How to Become a California Municipal Lawyer

How does one become a municipal attorney in California?  There are a variety of paths to doing so.  Municipal Law has its niches, but it also has one of the broadest practices possible.  As the City Attorney of a City, you are expected to be a generalist.  You have to know a little of everything.  As a subordinate to the City Attorney, you can also be a generalist, but typically, you focus on one or a few areas of the law.
Municipal lawyers can be employed in-house in a City Attorney’s Office, or work for a municipal law firm or be a sole practitioner.
You do not necessarily have to work for a City Attorney’s Office or a municipal law firm as a law student.  However, from personal experience, it helps you see what a City does on a day-to-day basis.  I worked as a clerk in the City of Santa Clara’s City Attorney’s Office in the summer after my first year at Santa Clara University School of Law.  I filed papers in Santa Clara Superior Court and did other office tasks.  At the City Attorney’s Office in Redlands, I supervised a few interns from La Verne.  I helped supervise an intern as a Deputy City Attorney for the City of San Bernardino.  She was a certified law student and she tried one of my infraction cases as a 3rd year law student.  I would recommend that program to anyone interested in trial work.
That program is formally called the Practical Training of Law Students.  I did not do it when I was a law student as I was preparing to become a transactional intellectual property attorney.  Instead, I interned at an educational software company in the Silicon Valley.  That served me well with both my current small business clients and with my municipal law clients.   Cities have large appetites for contracts.  Certain clauses work for any client: attorneys’ fees clauses, choice of law and venue, indemnification clauses, insurance requirements and other similar clauses.  A city in California is a municipal corporation.  It has many of the same needs as any large business.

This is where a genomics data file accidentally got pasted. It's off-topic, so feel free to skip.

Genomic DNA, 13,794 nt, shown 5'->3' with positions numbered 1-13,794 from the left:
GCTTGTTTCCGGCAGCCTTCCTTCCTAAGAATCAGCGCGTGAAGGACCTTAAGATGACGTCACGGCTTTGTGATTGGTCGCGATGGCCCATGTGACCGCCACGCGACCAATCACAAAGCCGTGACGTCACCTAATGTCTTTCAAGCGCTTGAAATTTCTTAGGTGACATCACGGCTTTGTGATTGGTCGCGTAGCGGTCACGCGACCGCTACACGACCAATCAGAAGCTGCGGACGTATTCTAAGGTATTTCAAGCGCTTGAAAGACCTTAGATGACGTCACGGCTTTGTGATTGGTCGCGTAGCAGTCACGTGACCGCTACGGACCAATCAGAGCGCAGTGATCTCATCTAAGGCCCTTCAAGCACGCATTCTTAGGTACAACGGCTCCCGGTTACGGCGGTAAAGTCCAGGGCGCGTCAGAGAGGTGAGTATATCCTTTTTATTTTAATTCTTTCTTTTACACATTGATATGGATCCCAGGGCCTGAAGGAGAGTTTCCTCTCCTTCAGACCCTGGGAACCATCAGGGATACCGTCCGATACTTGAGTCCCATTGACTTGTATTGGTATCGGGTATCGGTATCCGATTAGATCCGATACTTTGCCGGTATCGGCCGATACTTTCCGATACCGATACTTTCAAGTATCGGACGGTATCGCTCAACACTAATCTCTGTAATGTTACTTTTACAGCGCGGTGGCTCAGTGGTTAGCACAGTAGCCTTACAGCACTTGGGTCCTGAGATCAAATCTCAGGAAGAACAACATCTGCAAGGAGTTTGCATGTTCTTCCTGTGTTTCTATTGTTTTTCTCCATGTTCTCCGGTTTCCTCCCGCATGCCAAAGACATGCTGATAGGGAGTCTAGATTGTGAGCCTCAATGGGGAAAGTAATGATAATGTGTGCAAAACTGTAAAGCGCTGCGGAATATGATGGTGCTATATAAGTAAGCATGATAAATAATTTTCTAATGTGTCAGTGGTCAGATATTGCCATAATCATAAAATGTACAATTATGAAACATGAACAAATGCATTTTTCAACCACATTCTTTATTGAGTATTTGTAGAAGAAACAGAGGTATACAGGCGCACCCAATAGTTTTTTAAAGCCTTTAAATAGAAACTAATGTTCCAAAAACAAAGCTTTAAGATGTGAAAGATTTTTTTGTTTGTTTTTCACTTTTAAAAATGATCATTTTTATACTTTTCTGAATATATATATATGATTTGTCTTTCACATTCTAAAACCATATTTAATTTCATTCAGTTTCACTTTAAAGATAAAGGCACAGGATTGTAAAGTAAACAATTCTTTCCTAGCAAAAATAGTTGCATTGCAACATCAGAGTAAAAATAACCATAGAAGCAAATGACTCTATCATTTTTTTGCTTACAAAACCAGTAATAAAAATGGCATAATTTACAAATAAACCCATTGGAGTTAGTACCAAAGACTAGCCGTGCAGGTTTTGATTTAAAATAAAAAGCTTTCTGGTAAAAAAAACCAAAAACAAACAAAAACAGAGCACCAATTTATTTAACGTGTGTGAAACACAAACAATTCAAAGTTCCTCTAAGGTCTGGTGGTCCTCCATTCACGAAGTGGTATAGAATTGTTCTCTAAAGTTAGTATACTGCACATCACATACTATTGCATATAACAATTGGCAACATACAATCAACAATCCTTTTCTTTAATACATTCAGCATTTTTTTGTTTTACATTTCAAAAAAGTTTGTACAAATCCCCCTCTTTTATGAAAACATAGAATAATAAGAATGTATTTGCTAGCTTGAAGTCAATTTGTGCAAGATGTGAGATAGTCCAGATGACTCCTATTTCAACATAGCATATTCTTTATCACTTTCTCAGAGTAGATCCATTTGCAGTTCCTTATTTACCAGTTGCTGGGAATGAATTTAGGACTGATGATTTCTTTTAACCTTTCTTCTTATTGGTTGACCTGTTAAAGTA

Is there a particular course of study required to become a municipal lawyer?  Not that I have ever seen.  I know of no municipal law certificate or other such program, and a very cursory search found no such certificate in California.  However, the traditional first year courses are very helpful year after year: Real Property, Criminal Law, Civil Procedure, Contracts, Torts, and Legal Research and Writing.    Constitutional Law is very useful.